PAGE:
TODAY'S FOCUS: 'Early Frost,' NBC's Compelling Look at AIDS
Nov. 10, 1985
NEW YORK (AP) _ Rock Hudson's bout with AIDS made the public more aware of the illness and sympathetic to its victims. Now, with the made-for-TV movie ''An Early Frost,'' AIDS-support groups feel millions of Americans will have their best chance yet to be educated about the deadly disease and its impact.
''An Early Frost'' is the story of how one family is torn apart when their son, a 29-year-old homosexual lawyer, contracts acquired immune deficiency syndrome. NBC, which will broadcast the two-hour film Monday night, predicts a national audience of 50 million viewers.
Mark Senak, director of legal services for the Gay Men's Health Crisis in New York, said the interest in Hudson raised both consciousness and fear. The movie ''takes us a step further,'' he said. ''It takes our hands and says, 'Calm down.'''
''Rock Hudson was the first mass humanization of AIDS to the American public,'' said Glenn Kennedy, associate director of AIDS Project LA. ''Until then, it was a name without a face, numbers without a body. That was step one: opening eyes. Step two is putting something in front of those eyes that instructs in a palatable way.''
At a screening of ''Early Frost'' in New York on Friday, AIDS victim Joseph Foulon, 29, was moved to tears several times.
''I've been through everything he has,'' said Foulon. ''I've been rejected by people and had friends die.''
Foulon became visibly upset while watching the scene in which the AIDS patient, played by Aidan Quinn, is shouted away by his sister when he goes to hug his young nephew. ''I had a great fear of that happening to me, but when I went to see my sister and nephew, it was wonderful,'' Foulon said.
In the movie, the AIDS patient is initially rejected by his father, played by Ben Gazzara. Foulon hasn't talked to his own father about his illness yet. He says he hopes to do that this Thanksgiving.
''I saw hope in that the father came around in the movie,'' Foulon said. ''You can't do it alone.''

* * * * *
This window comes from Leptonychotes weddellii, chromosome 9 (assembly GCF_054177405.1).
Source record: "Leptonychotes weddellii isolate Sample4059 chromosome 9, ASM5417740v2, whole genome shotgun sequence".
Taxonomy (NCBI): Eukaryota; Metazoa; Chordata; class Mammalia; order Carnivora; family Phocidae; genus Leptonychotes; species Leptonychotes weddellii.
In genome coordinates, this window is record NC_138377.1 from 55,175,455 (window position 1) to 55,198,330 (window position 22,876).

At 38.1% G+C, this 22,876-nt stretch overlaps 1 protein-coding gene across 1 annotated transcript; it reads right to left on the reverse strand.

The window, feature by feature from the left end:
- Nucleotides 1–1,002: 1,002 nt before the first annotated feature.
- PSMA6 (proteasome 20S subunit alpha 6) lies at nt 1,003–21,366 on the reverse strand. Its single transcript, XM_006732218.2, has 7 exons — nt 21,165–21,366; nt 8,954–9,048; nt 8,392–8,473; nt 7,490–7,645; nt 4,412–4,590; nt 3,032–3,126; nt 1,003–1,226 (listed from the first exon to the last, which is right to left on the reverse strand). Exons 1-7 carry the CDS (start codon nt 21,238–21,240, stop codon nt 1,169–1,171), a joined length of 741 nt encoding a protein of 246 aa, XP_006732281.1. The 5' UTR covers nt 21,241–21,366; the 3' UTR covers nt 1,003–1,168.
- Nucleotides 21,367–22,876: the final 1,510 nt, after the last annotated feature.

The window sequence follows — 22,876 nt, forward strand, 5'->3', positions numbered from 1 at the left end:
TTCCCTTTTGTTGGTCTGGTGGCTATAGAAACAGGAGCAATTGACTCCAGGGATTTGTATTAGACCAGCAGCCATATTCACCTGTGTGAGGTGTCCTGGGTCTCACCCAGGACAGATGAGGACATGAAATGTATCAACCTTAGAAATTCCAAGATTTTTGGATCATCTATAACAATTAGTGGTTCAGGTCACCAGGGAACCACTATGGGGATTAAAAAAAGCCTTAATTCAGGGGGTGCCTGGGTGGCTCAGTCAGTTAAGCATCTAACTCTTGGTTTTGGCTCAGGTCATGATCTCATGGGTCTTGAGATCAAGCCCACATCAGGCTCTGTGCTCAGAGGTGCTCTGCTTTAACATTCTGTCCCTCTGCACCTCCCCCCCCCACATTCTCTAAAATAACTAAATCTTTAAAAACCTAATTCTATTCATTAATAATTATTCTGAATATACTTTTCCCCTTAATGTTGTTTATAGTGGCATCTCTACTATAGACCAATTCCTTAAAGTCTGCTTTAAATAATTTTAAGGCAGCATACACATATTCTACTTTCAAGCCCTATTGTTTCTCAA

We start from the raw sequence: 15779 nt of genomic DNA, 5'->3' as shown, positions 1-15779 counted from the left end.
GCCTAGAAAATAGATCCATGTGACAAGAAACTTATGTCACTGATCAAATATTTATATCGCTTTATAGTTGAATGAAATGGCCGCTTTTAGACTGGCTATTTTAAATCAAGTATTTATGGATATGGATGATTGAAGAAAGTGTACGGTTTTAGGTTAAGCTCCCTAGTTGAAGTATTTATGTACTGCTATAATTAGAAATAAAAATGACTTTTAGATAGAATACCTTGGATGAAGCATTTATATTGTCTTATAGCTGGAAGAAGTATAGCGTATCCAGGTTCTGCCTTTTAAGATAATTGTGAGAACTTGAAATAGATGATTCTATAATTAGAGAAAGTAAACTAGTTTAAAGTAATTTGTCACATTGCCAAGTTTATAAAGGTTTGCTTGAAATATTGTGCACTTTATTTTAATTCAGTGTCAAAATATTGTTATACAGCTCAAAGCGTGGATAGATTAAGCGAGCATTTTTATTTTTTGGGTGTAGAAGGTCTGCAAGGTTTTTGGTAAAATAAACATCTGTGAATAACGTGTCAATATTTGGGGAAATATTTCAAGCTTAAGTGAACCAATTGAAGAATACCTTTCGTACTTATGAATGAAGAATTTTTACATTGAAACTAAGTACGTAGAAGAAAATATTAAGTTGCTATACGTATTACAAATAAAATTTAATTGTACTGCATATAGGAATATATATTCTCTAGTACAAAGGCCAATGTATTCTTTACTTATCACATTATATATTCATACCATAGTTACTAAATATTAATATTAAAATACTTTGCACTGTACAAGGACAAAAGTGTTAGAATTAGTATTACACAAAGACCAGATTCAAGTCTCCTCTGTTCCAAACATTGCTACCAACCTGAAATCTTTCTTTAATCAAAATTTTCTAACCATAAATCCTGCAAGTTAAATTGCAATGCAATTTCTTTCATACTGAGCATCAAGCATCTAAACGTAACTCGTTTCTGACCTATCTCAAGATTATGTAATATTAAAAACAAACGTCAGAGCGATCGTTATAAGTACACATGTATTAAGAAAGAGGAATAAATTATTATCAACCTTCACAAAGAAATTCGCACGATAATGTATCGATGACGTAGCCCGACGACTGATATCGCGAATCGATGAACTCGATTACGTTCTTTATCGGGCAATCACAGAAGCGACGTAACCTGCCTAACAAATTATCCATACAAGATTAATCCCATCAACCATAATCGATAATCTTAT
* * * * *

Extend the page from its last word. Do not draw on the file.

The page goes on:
NBC and AIDS-related groups around the country hope the public will respond to that message.
NBC is sending six-page viewers guides to 200,000 groups, including hospitals, social agencies and schools. The guide has a fact sheet, compiled by the U.S. Public Health Service, that defines AIDS, lists its symptoms and identifies the groups mostly likely to contract the disease.
Rosalyn Schram, NBC's director of community relations, said the information campaign is unlike last year's ''Burning Bed,'' ''in which we wanted to raise consciousness on the issue of wife abuse. We know consciousness already has been raised on AIDS. So what we want to do in the guides is focus on specific information and disentangle myth from reality.''
Schram said her job is ''community-awareness, not audience-building,'' but on a more promotional note, Dr. Mark Craig of NBC's ''St. Elsewhere'' got into the act last Wednesday. After the ''St. Elsewhere'' broadcast, William Daniels, who plays Craig, urged viewers to watch ''An Early Frost.''
''Our only defense is knowledge,'' Daniels said.
At a screening of the film in Beverly Hills, Calif., discussion turned to fears that AIDS could be spread by kissing. The Screen Actors Guild has asked movie producers and agents to notify performers before they sign for a role including intimate contact such as open-mouth kissing.
''If you believe AIDS is a casually transmitted disease, then you already have it,'' said Dr. Paul A. Volberding, chief of the AIDS Activities Division at San Francisco General Hospital. ''The likelihood that you have not come in contact with someone carrying this disease is very remote.''
A study of 14,000 known cases of AIDS did not indicate that it was transmitted by saliva, said Dr. Shirley Fannin, associate director for communicable disease control with the Los Angeles County Department of Public Health. ''Blood is the medium of transmission.''
Volberding did not quarrel with the SAG policy.
''We know that saliva is not a way it's spread readily. But the virus has been found in saliva and we have to take that into consideration,'' he said. In conjunction with the film, NBC is offering its local stations a public service announcement featuring Gena Rowlands, who plays the AIDS patient's compassionate mother in ''An Early Frost.'' The announcement includes a toll- free telephone number from the Public Health Service.
After the film, NBC News will have a half-hour report on AIDS.
Besides issuing its own viewer guides, AIDS Project LA is suggesting that people watch Monday's movie in groups. Kennedy said each guest will be asked to pledge at least $10 to local AIDS support groups.
Confirmations have come from nearly every state and more than 100 group viewings have been scheduled in Los Angeles, Kennedy said, and the California Association of Health Education Teachers has suggested students watch the movie for extra credit.
Last week, Los Angeles Mayor Tom Bradley sent a letter to the executive board of the National League of Cities and the mayors of major cities asking them and their constituents to watch ''An Early Frost.''
''We must take a leadership role with the efforts to educate ourselves and the public about the myths and realities of AIDS,'' Bradley's letter said.